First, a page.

Radio-Aware Open Networking

By Dudy Cohen 5 min read

Enhancing 5G network performance in a disaggregated environment

Or – how to make sure your open network is not too open…

Disaggregated open networking is a concept that is evolving and gaining traction as mobile operators seek scalability, agility and flexibility (and many other “ty” words) while planning their network evolution towards 5G. Disaggregated wireless hauling is the most recent network domain to adopt the open networking concept, allowing operators to connect radios to networking elements over a standard Ethernet interface.

In theory, this means that any all-outdoor radio connected to a cell site router is actually a disaggregated wireless hauling node. In reality, there is a bit more to it. Connecting a radio to a router is only “half disaggregation.” While it allows you to manage the radio and networking innovation and evolution paths separately and leverage the best-of-breed approach on both paths, it lacks two main components for you network evolution: networking disaggregation and radio-aware networking.

Networking disaggregation, i.e. disaggregating networking hardware from networking software, is vital for scalability, flexibility and cost-efficiency, and for obvious reasons. Radio-aware networking, on the other hand, is equally important but a bit harder to comprehend – until now.

Radio-aware networking allows operators to achieve optimal performance of their network and optimal utilization of their wireless hauling resources.

This is achieved with four major building blocks:

  1. Radio-aware flow control – Radio links are subject to changes, over time, in their available capacity (due to different fading conditions, resulting in change of modulation). As a result, the networking unit is required to be aware of the available capacity of the link to which it is connected in order to engineer the traffic in a manner that will minimize packet/frame loss. For that, a flow-control mechanism needs to be established between the radio unit and the networking unit, typically based on a standard protocol such as Ethernet Bandwidth Notification (ETH-BN). This capability is required on both the networking element and the radio element.
  2. Timing and synchronization – The importance of timing and synchronization grows as mobile networks evolve. The requirements become more stringent as you move from LTE to LTE-Advanced and LTE-A Pro, and become stricter, by far, as 5G URLLC services are introduced. For that, both the networking gear and the radio element should support timing protocols such as SyncE and IEEE 1588-TC/BC (transparent clock/boundary clock).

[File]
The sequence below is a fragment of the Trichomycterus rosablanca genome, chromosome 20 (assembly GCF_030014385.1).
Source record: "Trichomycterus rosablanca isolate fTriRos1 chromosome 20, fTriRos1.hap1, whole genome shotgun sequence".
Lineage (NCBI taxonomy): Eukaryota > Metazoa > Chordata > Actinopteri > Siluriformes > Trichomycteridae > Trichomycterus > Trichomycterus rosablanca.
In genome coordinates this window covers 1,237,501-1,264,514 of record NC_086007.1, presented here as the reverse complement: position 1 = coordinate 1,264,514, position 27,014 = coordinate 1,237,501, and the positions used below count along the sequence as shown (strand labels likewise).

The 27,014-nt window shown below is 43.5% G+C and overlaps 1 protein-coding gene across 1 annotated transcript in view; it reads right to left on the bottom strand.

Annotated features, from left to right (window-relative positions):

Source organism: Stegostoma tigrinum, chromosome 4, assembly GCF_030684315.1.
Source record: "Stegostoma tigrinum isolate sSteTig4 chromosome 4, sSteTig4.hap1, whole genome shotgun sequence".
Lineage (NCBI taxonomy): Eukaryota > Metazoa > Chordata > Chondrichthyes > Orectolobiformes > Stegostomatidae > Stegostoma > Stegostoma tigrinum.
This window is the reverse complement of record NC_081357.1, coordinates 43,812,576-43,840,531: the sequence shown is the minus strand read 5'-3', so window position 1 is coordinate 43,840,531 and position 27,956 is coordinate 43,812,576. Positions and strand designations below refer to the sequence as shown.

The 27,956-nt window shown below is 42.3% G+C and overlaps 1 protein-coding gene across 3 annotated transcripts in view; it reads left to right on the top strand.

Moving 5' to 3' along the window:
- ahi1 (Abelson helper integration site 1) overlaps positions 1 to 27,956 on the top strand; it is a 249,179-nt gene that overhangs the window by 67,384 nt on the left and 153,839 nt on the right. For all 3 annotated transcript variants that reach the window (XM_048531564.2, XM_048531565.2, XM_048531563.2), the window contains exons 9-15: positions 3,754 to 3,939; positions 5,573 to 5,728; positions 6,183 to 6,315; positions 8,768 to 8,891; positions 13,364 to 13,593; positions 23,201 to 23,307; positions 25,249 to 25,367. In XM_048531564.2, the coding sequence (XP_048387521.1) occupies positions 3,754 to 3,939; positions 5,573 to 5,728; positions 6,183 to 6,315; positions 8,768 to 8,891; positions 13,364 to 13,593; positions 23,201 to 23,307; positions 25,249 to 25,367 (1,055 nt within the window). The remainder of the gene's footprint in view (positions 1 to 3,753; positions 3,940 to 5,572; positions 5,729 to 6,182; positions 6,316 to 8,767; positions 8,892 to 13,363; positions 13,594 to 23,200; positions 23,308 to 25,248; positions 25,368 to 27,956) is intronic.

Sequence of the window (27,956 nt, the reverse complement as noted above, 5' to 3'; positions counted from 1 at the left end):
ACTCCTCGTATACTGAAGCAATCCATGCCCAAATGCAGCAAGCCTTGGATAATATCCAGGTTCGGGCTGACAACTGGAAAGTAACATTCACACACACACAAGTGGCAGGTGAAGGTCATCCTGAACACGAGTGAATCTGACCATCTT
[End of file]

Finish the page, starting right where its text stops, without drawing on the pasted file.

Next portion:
3. Centralized management – When it comes to large multi-direction nodes, having a separate management entity for each of the nodes (both radio and networking) complicates network operations and troubleshooting. Having a centralized management entity that aggregates radio and network elements into a single management entity resolves this issue.
  4. Layer-1 carrier bonding – 5G networks typically call for multi-carrier configurations in order to support the growing requirements for higher capacity and higher availability. Such configurations pose a challenge of traffic distribution between the different carriers of a link – carriers that might be of different capacity and that fluctuate over time with regards to their available capacity. A basic traffic distribution method, such as link aggregation group (LAG), results, in most cases, in sub-optimal utilization of radio resources. In some cases, using LAG may result in an effective capacity that is roughly 50% of the potential capacity of the link. The solution for that is a layer-1 carrier bonding mechanism, in which bits, frames and packets are distributed between the links in a granular and dynamic manner, leading to optimal use of the valuable radio resource. In the disaggregated architecture, this kind of traffic distribution needs to be performed over standard Ethernet connections between the networking unit and the different radio units. The radio-aware flow control mechanism mentioned above is a key element in having an optimal layer-1 carrier bonding link.

The availability of ETH-BN for radio-aware flow control is common, and this protocol is supported by most networking, as well as radio, vendors. Timing protocols over Ethernet is slightly less common, but still can be achieved using standard networking gear.

Centralized management and layer-1 carrier bonding over Ethernet, on the other hand, are not supported by standard routers. If you plan to utilize multi-carrier solutions in an open networking environment, then you should seek a solution that not only allows you the scalability and flexibility of open networking, but also ensures optimal resource utilization – namely a solution enabling radio-aware open networking.

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